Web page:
From White River, I go cross-country on game trails, seeking a way up the famous Chinese Wall, a 40-mile-long, 1,000-foot-high cliff that forms the Bob’s scenic centerpiece. I want to walk atop it, not beneath, but as I scan the ridges, imagineering a way, a huge smoke column mushrooms over the Flathead Alps one ridge west. Driven by high winds, the wildfire cranks up quickly. Alarmed by smoke overwhelming my position, I abandon ridgeline ambitions and boogie north until I strike the Chinese Wall Trail, a roughly 18-mile track, overlapped by the CDT, that snakes along the base of the wall’s central section. After three days of tense routefinding, I’m happy to stroll the hardpack beneath these dark, 1,000-foot cliffs, ogling meadows growing thick with Indian paintbrush so red I have to squint.

Day 20: My pack feels weightless, my legs spring-loaded. If one measures wealth by alpine views, I could retire this moment and live like a king. Dean Lake at mile 155 is heaven. Pikas squeak from the shorelines, and the water is dead still. I chill my feet, staring at mirrored versions of immense Pentagon Mountain, an imposing, cliffy pyramid with ridgelines that spread like arms to embrace the lake basin.

Three days, 22 miles, and one resupply later, I ascend tributaries of the Teton River’s North Fork to fogbound passes beneath Corrugate Ridge. The weather is cold, and the peaks hidden by low clouds, as I thread the narrow corridor of Gateway Pass and drop through Big River Meadow. On the East Fork of Strawberry Creek, about three days from my finish at Marias Pass, I surprise a Montana Conservation Corps trail crew. “We hardly ever see hikers,” smiles foreman Case Dunn. I linger for hours at their camp, trading stories and gorging on their Oreos and fresh cherries. The crew is excited about the route I’ve followed. “Sounds bigger and badder than the trails we work on,” says one. I smile inwardly: I’m back in the game.

Big Rewards, Shorter Hikes
Get the best of the Bob in a week or less.

Wildlife Three Sisters
In mid-summer, elk herds make a home of the high ridgelines north of Redhead Peak and the Three Sisters. Why? It’s so tough to access that hikers and hunters rarely go here. From Gibson Reservoir, take the North Fork of the Sun River and Rock Creek Trails to Spotted Bear Pass. From Spotted Bear, climb cross-country over Redhead Peak and across the Three Sisters. Descend off the east ridge of the northernmost Sister to elk trails that drop to the headwaters of Three Sisters Creek. From here, climb to broad, campable flats atop the divide. Spin to return. Total mileage: 76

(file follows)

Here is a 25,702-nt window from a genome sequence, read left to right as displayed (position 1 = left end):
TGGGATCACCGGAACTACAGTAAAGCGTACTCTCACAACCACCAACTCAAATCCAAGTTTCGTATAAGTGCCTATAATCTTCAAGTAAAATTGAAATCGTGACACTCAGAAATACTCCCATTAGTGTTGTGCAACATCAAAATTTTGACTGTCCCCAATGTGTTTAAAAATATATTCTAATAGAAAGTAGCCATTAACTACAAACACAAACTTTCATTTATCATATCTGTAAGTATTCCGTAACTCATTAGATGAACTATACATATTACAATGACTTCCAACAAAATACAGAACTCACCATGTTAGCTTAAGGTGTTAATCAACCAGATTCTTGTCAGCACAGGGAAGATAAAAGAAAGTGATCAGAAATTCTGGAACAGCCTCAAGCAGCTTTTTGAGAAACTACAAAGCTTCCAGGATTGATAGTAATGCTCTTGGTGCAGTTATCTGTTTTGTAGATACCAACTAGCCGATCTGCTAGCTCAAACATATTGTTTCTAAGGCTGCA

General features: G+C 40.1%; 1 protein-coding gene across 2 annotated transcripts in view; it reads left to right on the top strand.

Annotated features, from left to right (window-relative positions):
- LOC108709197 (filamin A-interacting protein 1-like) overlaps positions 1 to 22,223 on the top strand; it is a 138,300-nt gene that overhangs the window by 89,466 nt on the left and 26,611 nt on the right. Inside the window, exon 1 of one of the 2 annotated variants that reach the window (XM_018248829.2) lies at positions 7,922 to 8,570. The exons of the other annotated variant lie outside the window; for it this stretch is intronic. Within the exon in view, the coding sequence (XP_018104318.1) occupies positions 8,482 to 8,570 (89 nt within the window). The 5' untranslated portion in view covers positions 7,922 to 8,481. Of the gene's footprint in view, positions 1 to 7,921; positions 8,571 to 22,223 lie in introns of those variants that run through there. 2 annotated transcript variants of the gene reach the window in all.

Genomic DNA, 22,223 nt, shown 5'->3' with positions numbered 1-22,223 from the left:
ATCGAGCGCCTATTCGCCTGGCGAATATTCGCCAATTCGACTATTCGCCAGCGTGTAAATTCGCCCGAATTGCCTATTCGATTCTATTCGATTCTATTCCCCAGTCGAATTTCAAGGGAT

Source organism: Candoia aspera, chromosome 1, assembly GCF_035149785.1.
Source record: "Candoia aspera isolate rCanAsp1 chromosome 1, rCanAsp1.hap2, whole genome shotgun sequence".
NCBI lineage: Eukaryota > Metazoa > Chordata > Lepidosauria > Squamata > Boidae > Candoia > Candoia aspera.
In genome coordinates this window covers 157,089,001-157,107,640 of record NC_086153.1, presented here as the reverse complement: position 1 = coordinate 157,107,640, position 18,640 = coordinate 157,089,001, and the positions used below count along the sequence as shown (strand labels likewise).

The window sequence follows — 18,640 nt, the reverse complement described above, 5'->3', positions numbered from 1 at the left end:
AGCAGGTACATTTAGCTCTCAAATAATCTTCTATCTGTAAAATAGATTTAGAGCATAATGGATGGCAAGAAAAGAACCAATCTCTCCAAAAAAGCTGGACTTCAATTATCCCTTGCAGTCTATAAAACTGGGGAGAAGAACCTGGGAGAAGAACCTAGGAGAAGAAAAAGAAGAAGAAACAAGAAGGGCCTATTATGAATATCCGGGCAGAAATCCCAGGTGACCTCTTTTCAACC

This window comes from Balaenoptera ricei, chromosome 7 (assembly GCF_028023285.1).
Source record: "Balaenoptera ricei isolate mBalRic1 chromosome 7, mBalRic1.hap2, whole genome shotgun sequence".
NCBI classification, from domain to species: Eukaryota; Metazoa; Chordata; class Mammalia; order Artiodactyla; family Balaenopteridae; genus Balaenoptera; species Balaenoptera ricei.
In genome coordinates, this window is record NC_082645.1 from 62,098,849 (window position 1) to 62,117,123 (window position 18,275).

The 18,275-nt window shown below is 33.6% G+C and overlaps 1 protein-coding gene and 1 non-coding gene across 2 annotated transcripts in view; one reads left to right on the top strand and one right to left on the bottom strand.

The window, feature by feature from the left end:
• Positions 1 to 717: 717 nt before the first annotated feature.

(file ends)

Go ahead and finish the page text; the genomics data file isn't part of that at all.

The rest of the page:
Best views The Chinese Wall Trail
This 65-mile point-to-point hike follows the base of the Chinese Wall, a 1,000-foot-tall, 40-mile-long escarpment. From Benchmark, due west of Choteau, cross South Fork of the Sun and hike six miles up to a bridge over the West Fork. From there, hike up the West Fork on the Chinese Wall Trail. Head north for a day to Larch Hill Pass, My Lake, and Spotted Bear Pass. From Spotted Bear, drop southeast down Rock Creek to Gates Park Guard Station. Here you cross the North Fork of the Sun and climb east up a creek and over a pass to Headquarters Pass trailhead.

Top campsite Dean Lake
Even the best short hike in this wilderness is big—and has a long trailhead approach, too. You’ll need to clock 36 miles out-and-back to reach this best-in-your-life tentsite next to Dean Lake, beneath the bulky pyramid of Pentagon Mountain. Start from the Spotted Bear River trailhead southeast of Hungry Horse Reservoir. Climb 11.2 miles along the Spotted Bear River to a junction at the base of Pentagon Creek, then climb the 5.3 miles and 2,947 feet of hairpin turns to Switchback Pass. Drop northeast from the pass to the headwaters of Basin Creek, then take an obvious fork 1.5 miles northwest to Dean Lake. (Note: The enticing Basin Creek Trail, shown prominently on USGS and GPS maps, does not exist.)

Day climb Headquarters Peak
A hike up Peak 8,789 (aka Headquarters Peak) delivers quintessential Bob views. Begin at Headquarters Creek Pass trailhead and hike 2.5 miles and 1,500 feet to Our Lake. Round the lake on its northern shore and climb west across meadow and talus to a 7,800-foot saddle. Turn south to summit via the steep but nontechnical northwest ridge, staying on its western flanks. On top, peer out at Old Baldy, Rocky Mountain, and the craggy Sawtooth Range. Total miles: approximately 10

>> Check out a slideshow of the author’s photos here.